Columnist Christopher Bantick roasted after he said he can’t compliment women without being seen as ‘creepy’

A Melbourne-based writer is copping significant backlash after complaining that men can no longer compliment women on their appearance without being seen as creepy.

According to Christopher Bantick, the fact a woman may not appreciate a complete stranger approaching them and commenting on their appearance is a travesty.

In fact, he feels so strongly about this “issue” that he wrote almost 800 words on it, which were published in the Sydney Morning Herald on Tuesday.

Throughout the article, titled Can you give a woman a compliment on her appearance? Not any more, it seems, Bantick laments that he no longer feels “comfortable” giving a woman a compliment on the street.

Back in the day, he says he would be able to approach a woman and tell her she looks “smart” or that her dress was “lovely” and it was perceived as entirely innocent with no ulterior motive.

“But if I were to give a similar compliment to a woman now, chances are it’d be seen as a bit creepy,” he writes.

But it isn’t only unsolicited compliments Bantick has to forego. Shockingly, he says he has also had to “give up” trying to read statement T-shirts because he runs the risk of his stare “offending” the person wearing the garment.

On this point, he not only argues, but “pleas”, that if a person doesn’t like being looked at by strangers on the street, then why would they wear a shirt with words on it and “invite unwanted stares”.

So why, in Bantick’s words, did he once feel it was “significant for a woman to know what [he] was thinking” about her appearance? Or what his motivations were for giving a compliment if his aim wasn’t to “pick up”?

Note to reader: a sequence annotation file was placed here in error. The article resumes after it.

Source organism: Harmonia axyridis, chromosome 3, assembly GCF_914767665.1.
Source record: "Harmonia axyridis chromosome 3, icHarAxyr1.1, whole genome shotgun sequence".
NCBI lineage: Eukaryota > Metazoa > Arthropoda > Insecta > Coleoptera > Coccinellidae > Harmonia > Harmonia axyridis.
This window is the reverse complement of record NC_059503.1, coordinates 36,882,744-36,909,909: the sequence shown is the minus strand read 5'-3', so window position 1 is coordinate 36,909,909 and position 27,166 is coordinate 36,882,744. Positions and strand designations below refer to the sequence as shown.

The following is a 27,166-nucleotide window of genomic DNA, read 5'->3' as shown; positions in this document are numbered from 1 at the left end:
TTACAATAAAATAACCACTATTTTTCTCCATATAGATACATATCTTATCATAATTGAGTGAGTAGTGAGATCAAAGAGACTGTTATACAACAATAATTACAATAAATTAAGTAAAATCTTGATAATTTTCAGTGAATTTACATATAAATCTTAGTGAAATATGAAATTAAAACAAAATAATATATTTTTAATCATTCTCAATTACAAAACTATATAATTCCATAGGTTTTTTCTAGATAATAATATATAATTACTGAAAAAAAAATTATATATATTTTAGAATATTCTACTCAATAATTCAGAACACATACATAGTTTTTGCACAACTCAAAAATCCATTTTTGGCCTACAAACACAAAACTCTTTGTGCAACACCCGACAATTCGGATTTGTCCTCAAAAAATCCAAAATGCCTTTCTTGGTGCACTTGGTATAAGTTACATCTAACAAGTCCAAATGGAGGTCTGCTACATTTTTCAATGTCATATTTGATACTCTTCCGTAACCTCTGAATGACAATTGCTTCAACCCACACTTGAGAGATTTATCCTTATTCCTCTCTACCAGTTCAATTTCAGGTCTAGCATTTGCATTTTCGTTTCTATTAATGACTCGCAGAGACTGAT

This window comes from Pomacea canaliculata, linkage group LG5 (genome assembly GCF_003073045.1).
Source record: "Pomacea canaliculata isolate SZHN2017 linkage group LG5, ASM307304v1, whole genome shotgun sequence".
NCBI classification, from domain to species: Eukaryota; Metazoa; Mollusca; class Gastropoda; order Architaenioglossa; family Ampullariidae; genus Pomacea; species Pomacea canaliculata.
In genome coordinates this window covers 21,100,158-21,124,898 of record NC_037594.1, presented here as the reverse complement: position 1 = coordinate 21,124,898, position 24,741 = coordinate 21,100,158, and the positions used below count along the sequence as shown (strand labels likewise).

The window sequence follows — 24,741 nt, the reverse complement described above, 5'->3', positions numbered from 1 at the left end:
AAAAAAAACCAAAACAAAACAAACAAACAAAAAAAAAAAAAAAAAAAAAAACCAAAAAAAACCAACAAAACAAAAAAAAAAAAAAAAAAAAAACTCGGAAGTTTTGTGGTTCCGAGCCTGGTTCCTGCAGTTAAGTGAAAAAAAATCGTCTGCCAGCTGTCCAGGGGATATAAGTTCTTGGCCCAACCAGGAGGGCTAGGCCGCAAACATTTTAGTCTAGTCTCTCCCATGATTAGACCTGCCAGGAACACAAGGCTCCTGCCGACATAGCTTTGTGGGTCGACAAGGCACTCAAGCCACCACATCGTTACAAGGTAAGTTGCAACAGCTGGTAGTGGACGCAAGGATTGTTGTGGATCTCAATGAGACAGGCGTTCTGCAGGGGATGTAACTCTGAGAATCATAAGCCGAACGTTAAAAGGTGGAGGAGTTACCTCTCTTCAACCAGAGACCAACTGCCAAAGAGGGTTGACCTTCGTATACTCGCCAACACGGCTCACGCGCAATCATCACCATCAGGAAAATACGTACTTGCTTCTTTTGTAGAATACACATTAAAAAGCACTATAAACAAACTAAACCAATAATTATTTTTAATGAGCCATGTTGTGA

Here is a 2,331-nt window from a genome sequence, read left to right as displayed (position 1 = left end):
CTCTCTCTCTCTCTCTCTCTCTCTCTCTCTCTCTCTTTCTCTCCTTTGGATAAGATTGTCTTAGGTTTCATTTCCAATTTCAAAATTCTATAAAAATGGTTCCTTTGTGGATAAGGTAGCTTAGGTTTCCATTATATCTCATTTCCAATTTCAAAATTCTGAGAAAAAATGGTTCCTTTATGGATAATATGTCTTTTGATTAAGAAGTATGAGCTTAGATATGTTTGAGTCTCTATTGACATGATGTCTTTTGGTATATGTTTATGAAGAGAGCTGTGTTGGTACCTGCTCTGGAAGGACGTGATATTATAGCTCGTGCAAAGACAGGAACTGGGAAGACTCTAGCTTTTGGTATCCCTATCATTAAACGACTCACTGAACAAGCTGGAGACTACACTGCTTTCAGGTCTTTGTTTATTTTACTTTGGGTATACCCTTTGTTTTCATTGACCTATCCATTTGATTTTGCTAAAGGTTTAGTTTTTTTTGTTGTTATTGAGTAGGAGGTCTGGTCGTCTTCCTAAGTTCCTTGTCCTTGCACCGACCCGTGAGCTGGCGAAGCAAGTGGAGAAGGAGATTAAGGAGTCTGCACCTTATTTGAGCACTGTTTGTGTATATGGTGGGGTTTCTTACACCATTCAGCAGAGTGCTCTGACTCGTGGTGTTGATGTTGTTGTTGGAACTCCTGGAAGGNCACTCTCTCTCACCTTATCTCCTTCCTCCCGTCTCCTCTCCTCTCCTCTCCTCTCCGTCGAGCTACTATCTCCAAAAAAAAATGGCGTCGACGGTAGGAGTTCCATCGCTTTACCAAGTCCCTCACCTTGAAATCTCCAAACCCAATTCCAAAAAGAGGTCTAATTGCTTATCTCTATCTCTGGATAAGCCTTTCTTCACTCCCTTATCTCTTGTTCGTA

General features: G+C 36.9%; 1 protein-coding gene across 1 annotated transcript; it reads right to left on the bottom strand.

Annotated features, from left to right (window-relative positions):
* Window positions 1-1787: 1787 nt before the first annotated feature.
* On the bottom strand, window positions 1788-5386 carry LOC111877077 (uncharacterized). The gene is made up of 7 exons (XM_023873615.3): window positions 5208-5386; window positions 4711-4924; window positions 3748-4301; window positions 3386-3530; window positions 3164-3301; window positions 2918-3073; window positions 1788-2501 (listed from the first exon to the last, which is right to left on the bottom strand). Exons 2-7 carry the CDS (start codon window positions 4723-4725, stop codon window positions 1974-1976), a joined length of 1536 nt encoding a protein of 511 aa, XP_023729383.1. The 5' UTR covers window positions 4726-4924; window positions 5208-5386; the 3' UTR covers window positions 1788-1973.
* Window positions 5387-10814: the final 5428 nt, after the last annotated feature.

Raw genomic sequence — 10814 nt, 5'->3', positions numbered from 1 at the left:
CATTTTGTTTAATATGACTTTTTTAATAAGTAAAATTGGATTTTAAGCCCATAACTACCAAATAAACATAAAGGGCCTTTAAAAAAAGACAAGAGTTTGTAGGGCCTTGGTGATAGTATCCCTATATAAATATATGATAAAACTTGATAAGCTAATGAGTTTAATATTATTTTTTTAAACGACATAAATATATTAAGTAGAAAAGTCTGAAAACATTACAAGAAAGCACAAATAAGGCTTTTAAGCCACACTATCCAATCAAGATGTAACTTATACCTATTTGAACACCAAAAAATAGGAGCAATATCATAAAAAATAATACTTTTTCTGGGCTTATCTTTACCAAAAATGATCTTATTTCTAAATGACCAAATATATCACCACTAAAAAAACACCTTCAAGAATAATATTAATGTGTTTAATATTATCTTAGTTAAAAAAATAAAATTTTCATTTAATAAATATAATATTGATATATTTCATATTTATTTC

His answer is that receiving a compliment can be lovely, adding that when he receives a compliment on his appearance he feels “amazed”.

Fortunately for Bantick, he reveals he may have found a way to still pay a stranger a compliment, saying he has had some luck in asking for a woman’s permission if he could comment on her appearance.

But even that just isn’t the same, with the Melbourne man writing: “It seems the line between compliment and feeble attempt at picking up someone has been completely blurred.”

All of this introspection has led him to question whether people even actually like having strangers approach them on the street and compliment their appearance.

He notes that there seems to be no issue complimenting a person on their achievements and concludes that the issue must lie in the personal nature of said compliment.

Bantick even “accepts” that a compliment could be seen as harassment in some settings, giving the example of a male employer “complimenting” a young female staff member on her short skirt.

Despite coming to this conclusion, the writer still claims society has lost the “ability to spontaneously make someone’s day” because men are now “too scared to give compliments to a woman lest their words be met with a withering rebuke”.

Unsurprisingly, Bantick’s opinion has gone down like a lead balloon with many readers, with both men and women quick to inform the writer that he has missed the mark.